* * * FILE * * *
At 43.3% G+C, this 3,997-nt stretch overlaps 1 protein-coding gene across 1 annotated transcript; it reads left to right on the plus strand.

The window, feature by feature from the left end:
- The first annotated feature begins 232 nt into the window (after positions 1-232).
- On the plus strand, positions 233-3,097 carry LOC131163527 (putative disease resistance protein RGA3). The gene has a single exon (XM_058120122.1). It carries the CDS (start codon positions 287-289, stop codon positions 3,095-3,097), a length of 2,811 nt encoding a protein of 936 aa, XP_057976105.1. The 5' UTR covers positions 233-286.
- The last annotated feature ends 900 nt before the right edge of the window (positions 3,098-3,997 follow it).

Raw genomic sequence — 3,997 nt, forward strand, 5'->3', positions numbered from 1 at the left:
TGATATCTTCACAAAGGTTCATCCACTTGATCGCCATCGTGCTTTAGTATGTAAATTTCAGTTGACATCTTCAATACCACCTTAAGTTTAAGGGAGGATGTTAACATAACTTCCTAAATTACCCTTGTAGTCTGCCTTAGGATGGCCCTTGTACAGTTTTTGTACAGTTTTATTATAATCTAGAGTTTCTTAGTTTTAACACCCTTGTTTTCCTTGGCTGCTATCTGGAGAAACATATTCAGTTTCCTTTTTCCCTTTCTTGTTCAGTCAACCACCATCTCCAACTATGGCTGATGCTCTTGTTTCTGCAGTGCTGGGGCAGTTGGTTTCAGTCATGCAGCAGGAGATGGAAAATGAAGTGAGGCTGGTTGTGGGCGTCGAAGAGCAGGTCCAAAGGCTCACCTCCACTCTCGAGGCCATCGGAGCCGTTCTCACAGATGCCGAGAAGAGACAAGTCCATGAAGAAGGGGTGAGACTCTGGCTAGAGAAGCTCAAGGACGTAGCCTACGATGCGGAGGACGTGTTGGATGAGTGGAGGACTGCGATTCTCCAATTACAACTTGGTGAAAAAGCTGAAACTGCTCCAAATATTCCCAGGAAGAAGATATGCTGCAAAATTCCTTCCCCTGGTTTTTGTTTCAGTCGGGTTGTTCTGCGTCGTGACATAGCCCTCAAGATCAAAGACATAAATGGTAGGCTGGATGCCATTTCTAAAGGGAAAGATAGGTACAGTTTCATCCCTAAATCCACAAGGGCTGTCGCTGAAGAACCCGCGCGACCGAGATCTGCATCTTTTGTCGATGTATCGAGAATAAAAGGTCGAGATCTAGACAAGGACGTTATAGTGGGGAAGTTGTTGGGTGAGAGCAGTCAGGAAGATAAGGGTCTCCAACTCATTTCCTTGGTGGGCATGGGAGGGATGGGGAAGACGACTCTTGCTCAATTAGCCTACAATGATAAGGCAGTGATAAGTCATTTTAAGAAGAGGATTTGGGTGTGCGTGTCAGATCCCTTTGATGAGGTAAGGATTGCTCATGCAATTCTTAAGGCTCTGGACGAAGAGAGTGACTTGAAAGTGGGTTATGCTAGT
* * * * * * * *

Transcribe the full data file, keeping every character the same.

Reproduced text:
At 43.3% G+C, this 3,997-nt stretch overlaps 1 protein-coding gene across 1 annotated transcript; it reads left to right on the plus strand.

The window, feature by feature from the left end:
- The first annotated feature begins 232 nt into the window (after positions 1-232).
- On the plus strand, positions 233-3,097 carry LOC131163527 (putative disease resistance protein RGA3). The gene has a single exon (XM_058120122.1). It carries the CDS (start codon positions 287-289, stop codon positions 3,095-3,097), a length of 2,811 nt encoding a protein of 936 aa, XP_057976105.1. The 5' UTR covers positions 233-286.
- The last annotated feature ends 900 nt before the right edge of the window (positions 3,098-3,997 follow it).

Raw genomic sequence — 3,997 nt, forward strand, 5'->3', positions numbered from 1 at the left:
TGATATCTTCACAAAGGTTCATCCACTTGATCGCCATCGTGCTTTAGTATGTAAATTTCAGTTGACATCTTCAATACCACCTTAAGTTTAAGGGAGGATGTTAACATAACTTCCTAAATTACCCTTGTAGTCTGCCTTAGGATGGCCCTTGTACAGTTTTTGTACAGTTTTATTATAATCTAGAGTTTCTTAGTTTTAACACCCTTGTTTTCCTTGGCTGCTATCTGGAGAAACATATTCAGTTTCCTTTTTCCCTTTCTTGTTCAGTCAACCACCATCTCCAACTATGGCTGATGCTCTTGTTTCTGCAGTGCTGGGGCAGTTGGTTTCAGTCATGCAGCAGGAGATGGAAAATGAAGTGAGGCTGGTTGTGGGCGTCGAAGAGCAGGTCCAAAGGCTCACCTCCACTCTCGAGGCCATCGGAGCCGTTCTCACAGATGCCGAGAAGAGACAAGTCCATGAAGAAGGGGTGAGACTCTGGCTAGAGAAGCTCAAGGACGTAGCCTACGATGCGGAGGACGTGTTGGATGAGTGGAGGACTGCGATTCTCCAATTACAACTTGGTGAAAAAGCTGAAACTGCTCCAAATATTCCCAGGAAGAAGATATGCTGCAAAATTCCTTCCCCTGGTTTTTGTTTCAGTCGGGTTGTTCTGCGTCGTGACATAGCCCTCAAGATCAAAGACATAAATGGTAGGCTGGATGCCATTTCTAAAGGGAAAGATAGGTACAGTTTCATCCCTAAATCCACAAGGGCTGTCGCTGAAGAACCCGCGCGACCGAGATCTGCATCTTTTGTCGATGTATCGAGAATAAAAGGTCGAGATCTAGACAAGGACGTTATAGTGGGGAAGTTGTTGGGTGAGAGCAGTCAGGAAGATAAGGGTCTCCAACTCATTTCCTTGGTGGGCATGGGAGGGATGGGGAAGACGACTCTTGCTCAATTAGCCTACAATGATAAGGCAGTGATAAGTCATTTTAAGAAGAGGATTTGGGTGTGCGTGTCAGATCCCTTTGATGAGGTAAGGATTGCTCATGCAATTCTTAAGGCTCTGGACGAAGAGAGTGACTTGAAAGTGGGTTATGCTAGT